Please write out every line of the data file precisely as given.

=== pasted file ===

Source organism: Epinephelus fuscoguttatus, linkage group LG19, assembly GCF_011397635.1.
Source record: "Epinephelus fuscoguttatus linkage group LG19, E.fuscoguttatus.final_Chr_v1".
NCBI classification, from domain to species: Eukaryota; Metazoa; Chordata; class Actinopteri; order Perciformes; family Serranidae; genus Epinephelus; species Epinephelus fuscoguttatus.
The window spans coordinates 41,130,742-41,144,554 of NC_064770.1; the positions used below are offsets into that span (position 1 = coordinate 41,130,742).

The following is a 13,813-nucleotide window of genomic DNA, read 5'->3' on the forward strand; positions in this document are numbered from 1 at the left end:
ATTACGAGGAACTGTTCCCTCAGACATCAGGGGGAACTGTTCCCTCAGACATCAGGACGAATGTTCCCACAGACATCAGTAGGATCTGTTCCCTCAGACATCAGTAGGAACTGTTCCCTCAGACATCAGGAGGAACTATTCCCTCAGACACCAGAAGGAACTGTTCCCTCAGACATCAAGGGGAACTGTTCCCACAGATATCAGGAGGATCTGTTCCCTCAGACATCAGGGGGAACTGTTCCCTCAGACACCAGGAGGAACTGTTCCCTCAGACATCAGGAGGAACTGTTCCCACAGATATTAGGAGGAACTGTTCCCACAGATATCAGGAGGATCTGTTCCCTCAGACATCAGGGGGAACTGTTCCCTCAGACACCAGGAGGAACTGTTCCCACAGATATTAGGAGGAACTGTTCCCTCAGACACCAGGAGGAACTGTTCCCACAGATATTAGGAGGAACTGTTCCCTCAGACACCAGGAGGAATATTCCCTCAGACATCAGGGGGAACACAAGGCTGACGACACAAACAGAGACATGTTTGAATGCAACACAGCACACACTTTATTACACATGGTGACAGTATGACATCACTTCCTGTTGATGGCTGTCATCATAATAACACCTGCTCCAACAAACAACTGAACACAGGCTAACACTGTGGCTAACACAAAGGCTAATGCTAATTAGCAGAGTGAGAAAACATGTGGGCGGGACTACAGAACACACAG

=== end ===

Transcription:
Source organism: Epinephelus fuscoguttatus, linkage group LG19, assembly GCF_011397635.1.
Source record: "Epinephelus fuscoguttatus linkage group LG19, E.fuscoguttatus.final_Chr_v1".
NCBI classification, from domain to species: Eukaryota; Metazoa; Chordata; class Actinopteri; order Perciformes; family Serranidae; genus Epinephelus; species Epinephelus fuscoguttatus.
The window spans coordinates 41,130,742-41,144,554 of NC_064770.1; the positions used below are offsets into that span (position 1 = coordinate 41,130,742).

The following is a 13,813-nucleotide window of genomic DNA, read 5'->3' on the forward strand; positions in this document are numbered from 1 at the left end:
ATTACGAGGAACTGTTCCCTCAGACATCAGGGGGAACTGTTCCCTCAGACATCAGGACGAATGTTCCCACAGACATCAGTAGGATCTGTTCCCTCAGACATCAGTAGGAACTGTTCCCTCAGACATCAGGAGGAACTATTCCCTCAGACACCAGAAGGAACTGTTCCCTCAGACATCAAGGGGAACTGTTCCCACAGATATCAGGAGGATCTGTTCCCTCAGACATCAGGGGGAACTGTTCCCTCAGACACCAGGAGGAACTGTTCCCTCAGACATCAGGAGGAACTGTTCCCACAGATATTAGGAGGAACTGTTCCCACAGATATCAGGAGGATCTGTTCCCTCAGACATCAGGGGGAACTGTTCCCTCAGACACCAGGAGGAACTGTTCCCACAGATATTAGGAGGAACTGTTCCCTCAGACACCAGGAGGAACTGTTCCCACAGATATTAGGAGGAACTGTTCCCTCAGACACCAGGAGGAATATTCCCTCAGACATCAGGGGGAACACAAGGCTGACGACACAAACAGAGACATGTTTGAATGCAACACAGCACACACTTTATTACACATGGTGACAGTATGACATCACTTCCTGTTGATGGCTGTCATCATAATAACACCTGCTCCAACAAACAACTGAACACAGGCTAACACTGTGGCTAACACAAAGGCTAATGCTAATTAGCAGAGTGAGAAAACATGTGGGCGGGACTACAGAACACACAG